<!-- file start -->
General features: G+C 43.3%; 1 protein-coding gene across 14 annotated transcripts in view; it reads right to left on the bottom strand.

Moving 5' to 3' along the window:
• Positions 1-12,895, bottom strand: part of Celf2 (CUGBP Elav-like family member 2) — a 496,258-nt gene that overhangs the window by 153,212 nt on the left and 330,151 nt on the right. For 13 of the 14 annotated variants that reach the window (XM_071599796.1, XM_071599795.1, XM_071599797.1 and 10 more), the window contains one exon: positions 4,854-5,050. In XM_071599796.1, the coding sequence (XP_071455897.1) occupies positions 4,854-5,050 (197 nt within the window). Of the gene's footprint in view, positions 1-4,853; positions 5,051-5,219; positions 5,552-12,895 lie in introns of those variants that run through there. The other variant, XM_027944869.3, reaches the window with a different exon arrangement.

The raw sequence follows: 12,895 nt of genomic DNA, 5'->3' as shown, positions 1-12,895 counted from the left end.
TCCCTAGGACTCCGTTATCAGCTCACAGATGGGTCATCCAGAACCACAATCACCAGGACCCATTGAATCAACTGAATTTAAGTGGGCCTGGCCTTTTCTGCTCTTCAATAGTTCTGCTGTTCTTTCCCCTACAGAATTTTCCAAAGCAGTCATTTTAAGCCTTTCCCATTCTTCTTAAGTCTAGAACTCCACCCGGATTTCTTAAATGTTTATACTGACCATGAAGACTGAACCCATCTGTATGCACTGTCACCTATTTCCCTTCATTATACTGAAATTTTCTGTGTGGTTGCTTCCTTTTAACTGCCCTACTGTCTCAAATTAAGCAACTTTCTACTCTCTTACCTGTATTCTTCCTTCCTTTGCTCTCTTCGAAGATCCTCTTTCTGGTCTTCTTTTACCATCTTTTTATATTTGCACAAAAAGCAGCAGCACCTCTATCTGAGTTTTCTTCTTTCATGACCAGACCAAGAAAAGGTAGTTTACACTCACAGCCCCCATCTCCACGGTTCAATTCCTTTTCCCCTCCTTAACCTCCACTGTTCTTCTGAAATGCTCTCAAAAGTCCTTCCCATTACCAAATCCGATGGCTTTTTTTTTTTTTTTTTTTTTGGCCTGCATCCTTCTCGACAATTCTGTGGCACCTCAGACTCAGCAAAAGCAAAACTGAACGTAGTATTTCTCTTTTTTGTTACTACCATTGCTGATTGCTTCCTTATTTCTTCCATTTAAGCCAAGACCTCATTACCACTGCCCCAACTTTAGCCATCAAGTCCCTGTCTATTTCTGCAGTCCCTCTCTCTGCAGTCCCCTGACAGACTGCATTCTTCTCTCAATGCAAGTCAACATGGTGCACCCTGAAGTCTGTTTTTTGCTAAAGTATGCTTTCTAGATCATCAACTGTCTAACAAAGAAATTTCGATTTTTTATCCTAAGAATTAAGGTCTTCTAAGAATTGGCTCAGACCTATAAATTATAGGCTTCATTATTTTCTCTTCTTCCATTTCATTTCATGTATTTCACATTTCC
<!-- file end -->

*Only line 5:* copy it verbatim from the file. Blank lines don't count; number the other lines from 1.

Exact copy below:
TCCCTAGGACTCCGTTATCAGCTCACAGATGGGTCATCCAGAACCACAATCACCAGGACCCATTGAATCAACTGAATTTAAGTGGGCCTGGCCTTTTCTGCTCTTCAATAGTTCTGCTGTTCTTTCCCCTACAGAATTTTCCAAAGCAGTCATTTTAAGCCTTTCCCATTCTTCTTAAGTCTAGAACTCCACCCGGATTTCTTAAATGTTTATACTGACCATGAAGACTGAACCCATCTGTATGCACTGTCACCTATTTCCCTTCATTATACTGAAATTTTCTGTGTGGTTGCTTCCTTTTAACTGCCCTACTGTCTCAAATTAAGCAACTTTCTACTCTCTTACCTGTATTCTTCCTTCCTTTGCTCTCTTCGAAGATCCTCTTTCTGGTCTTCTTTTACCATCTTTTTATATTTGCACAAAAAGCAGCAGCACCTCTATCTGAGTTTTCTTCTTTCATGACCAGACCAAGAAAAGGTAGTTTACACTCACAGCCCCCATCTCCACGGTTCAATTCCTTTTCCCCTCCTTAACCTCCACTGTTCTTCTGAAATGCTCTCAAAAGTCCTTCCCATTACCAAATCCGATGGCTTTTTTTTTTTTTTTTTTTTTGGCCTGCATCCTTCTCGACAATTCTGTGGCACCTCAGACTCAGCAAAAGCAAAACTGAACGTAGTATTTCTCTTTTTTGTTACTACCATTGCTGATTGCTTCCTTATTTCTTCCATTTAAGCCAAGACCTCATTACCACTGCCCCAACTTTAGCCATCAAGTCCCTGTCTATTTCTGCAGTCCCTCTCTCTGCAGTCCCCTGACAGACTGCATTCTTCTCTCAATGCAAGTCAACATGGTGCACCCTGAAGTCTGTTTTTTGCTAAAGTATGCTTTCTAGATCATCAACTGTCTAACAAAGAAATTTCGATTTTTTATCCTAAGAATTAAGGTCTTCTAAGAATTGGCTCAGACCTATAAATTATAGGCTTCATTATTTTCTCTTCTTCCATTTCATTTCATGTATTTCACATTTCC